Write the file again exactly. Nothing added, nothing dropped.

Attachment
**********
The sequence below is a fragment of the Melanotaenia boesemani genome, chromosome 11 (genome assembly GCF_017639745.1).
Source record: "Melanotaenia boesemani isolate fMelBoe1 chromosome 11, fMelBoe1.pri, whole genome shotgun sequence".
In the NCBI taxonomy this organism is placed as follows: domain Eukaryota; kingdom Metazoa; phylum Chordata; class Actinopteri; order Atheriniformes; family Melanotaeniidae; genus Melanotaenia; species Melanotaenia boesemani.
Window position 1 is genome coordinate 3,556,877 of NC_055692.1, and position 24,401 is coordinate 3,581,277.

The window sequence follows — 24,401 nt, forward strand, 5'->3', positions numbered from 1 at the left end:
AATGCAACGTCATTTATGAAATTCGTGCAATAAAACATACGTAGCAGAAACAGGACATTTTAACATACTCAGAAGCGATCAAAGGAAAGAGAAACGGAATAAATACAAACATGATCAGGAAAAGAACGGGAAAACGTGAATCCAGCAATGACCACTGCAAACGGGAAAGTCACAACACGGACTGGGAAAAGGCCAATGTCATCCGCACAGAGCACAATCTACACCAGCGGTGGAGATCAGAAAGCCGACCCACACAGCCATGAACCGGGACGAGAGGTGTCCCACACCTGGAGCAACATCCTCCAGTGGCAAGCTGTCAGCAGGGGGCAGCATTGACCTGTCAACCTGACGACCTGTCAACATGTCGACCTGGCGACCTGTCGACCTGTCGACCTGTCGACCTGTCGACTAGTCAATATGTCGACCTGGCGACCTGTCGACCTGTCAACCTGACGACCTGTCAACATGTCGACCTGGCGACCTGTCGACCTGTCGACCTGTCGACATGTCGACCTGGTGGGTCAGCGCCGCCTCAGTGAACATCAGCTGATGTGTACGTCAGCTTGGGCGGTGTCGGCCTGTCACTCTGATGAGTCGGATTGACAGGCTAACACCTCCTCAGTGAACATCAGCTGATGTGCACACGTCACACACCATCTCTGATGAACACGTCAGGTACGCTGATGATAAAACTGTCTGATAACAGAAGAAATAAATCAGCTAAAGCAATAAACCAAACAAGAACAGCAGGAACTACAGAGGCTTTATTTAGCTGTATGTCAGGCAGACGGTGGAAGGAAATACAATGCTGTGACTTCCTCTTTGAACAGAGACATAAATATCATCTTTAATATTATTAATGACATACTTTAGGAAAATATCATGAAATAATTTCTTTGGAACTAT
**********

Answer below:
The sequence below is a fragment of the Melanotaenia boesemani genome, chromosome 11 (genome assembly GCF_017639745.1).
Source record: "Melanotaenia boesemani isolate fMelBoe1 chromosome 11, fMelBoe1.pri, whole genome shotgun sequence".
In the NCBI taxonomy this organism is placed as follows: domain Eukaryota; kingdom Metazoa; phylum Chordata; class Actinopteri; order Atheriniformes; family Melanotaeniidae; genus Melanotaenia; species Melanotaenia boesemani.
Window position 1 is genome coordinate 3,556,877 of NC_055692.1, and position 24,401 is coordinate 3,581,277.

The window sequence follows — 24,401 nt, forward strand, 5'->3', positions numbered from 1 at the left end:
AATGCAACGTCATTTATGAAATTCGTGCAATAAAACATACGTAGCAGAAACAGGACATTTTAACATACTCAGAAGCGATCAAAGGAAAGAGAAACGGAATAAATACAAACATGATCAGGAAAAGAACGGGAAAACGTGAATCCAGCAATGACCACTGCAAACGGGAAAGTCACAACACGGACTGGGAAAAGGCCAATGTCATCCGCACAGAGCACAATCTACACCAGCGGTGGAGATCAGAAAGCCGACCCACACAGCCATGAACCGGGACGAGAGGTGTCCCACACCTGGAGCAACATCCTCCAGTGGCAAGCTGTCAGCAGGGGGCAGCATTGACCTGTCAACCTGACGACCTGTCAACATGTCGACCTGGCGACCTGTCGACCTGTCGACCTGTCGACCTGTCGACTAGTCAATATGTCGACCTGGCGACCTGTCGACCTGTCAACCTGACGACCTGTCAACATGTCGACCTGGCGACCTGTCGACCTGTCGACCTGTCGACATGTCGACCTGGTGGGTCAGCGCCGCCTCAGTGAACATCAGCTGATGTGTACGTCAGCTTGGGCGGTGTCGGCCTGTCACTCTGATGAGTCGGATTGACAGGCTAACACCTCCTCAGTGAACATCAGCTGATGTGCACACGTCACACACCATCTCTGATGAACACGTCAGGTACGCTGATGATAAAACTGTCTGATAACAGAAGAAATAAATCAGCTAAAGCAATAAACCAAACAAGAACAGCAGGAACTACAGAGGCTTTATTTAGCTGTATGTCAGGCAGACGGTGGAAGGAAATACAATGCTGTGACTTCCTCTTTGAACAGAGACATAAATATCATCTTTAATATTATTAATGACATACTTTAGGAAAATATCATGAAATAATTTCTTTGGAACTAT